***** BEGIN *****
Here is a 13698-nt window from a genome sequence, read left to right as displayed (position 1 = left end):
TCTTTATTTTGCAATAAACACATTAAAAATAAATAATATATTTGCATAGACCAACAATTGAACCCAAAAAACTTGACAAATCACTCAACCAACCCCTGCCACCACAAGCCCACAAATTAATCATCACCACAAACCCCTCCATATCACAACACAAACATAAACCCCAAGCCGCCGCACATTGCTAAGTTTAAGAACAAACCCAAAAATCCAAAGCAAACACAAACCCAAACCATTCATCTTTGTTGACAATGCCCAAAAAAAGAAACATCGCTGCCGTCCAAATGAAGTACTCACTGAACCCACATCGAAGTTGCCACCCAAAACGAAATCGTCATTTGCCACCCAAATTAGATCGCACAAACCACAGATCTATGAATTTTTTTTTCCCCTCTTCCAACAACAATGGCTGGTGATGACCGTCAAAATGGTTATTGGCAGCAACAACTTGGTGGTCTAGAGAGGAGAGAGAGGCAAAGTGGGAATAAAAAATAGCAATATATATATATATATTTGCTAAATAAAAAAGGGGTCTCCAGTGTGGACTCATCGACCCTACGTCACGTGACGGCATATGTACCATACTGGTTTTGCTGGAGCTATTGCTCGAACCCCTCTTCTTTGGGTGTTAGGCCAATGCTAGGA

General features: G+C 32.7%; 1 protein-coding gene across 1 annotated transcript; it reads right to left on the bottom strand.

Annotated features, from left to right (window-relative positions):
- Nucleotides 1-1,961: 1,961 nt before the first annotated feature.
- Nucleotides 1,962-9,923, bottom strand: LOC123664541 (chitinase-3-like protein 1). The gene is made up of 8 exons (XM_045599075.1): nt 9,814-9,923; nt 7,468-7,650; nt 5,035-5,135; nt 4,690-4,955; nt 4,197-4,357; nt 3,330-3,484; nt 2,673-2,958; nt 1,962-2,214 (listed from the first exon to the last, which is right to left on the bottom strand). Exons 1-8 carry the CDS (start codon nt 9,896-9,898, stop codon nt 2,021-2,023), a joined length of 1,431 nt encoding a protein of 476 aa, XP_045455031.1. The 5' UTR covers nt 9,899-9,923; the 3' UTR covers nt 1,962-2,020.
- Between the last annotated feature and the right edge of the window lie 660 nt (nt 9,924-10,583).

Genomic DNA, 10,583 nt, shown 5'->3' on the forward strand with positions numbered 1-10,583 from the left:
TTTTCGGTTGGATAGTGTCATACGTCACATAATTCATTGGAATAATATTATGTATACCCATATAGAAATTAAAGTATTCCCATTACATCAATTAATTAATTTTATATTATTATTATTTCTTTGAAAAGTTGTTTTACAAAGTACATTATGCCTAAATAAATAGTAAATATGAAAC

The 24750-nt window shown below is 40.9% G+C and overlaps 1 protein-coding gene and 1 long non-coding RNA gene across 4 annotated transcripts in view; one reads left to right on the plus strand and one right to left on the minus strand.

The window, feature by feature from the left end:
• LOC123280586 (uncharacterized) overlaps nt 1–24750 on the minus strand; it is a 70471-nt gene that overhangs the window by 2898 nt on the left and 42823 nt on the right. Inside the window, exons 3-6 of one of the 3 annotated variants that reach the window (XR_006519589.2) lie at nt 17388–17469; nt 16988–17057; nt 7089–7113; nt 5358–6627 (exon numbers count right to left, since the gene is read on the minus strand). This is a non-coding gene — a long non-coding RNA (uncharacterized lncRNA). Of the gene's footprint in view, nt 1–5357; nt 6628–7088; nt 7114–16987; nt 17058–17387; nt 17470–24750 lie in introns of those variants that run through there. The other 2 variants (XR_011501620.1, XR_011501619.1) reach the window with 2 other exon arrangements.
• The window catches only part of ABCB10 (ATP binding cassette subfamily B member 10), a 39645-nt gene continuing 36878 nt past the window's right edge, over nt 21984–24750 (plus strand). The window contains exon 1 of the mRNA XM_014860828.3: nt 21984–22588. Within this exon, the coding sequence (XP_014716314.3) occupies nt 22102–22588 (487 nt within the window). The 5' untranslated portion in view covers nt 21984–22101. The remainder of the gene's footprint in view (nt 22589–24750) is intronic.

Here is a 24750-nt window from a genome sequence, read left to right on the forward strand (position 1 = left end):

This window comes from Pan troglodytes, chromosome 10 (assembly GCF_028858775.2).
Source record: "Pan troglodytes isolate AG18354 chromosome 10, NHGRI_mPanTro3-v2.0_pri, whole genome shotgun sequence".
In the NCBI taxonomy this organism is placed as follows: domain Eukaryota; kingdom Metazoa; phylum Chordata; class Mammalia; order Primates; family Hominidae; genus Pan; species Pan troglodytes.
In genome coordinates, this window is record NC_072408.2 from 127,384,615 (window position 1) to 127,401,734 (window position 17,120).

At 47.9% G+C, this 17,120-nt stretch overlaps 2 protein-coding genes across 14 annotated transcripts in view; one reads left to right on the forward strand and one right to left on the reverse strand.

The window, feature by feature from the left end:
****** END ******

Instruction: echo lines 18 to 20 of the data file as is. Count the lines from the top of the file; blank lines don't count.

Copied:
In genome coordinates, this window is record NC_072408.2 from 127,384,615 (window position 1) to 127,401,734 (window position 17,120).

At 47.9% G+C, this 17,120-nt stretch overlaps 2 protein-coding genes across 14 annotated transcripts in view; one reads left to right on the forward strand and one right to left on the reverse strand.

The window, feature by feature from the left end: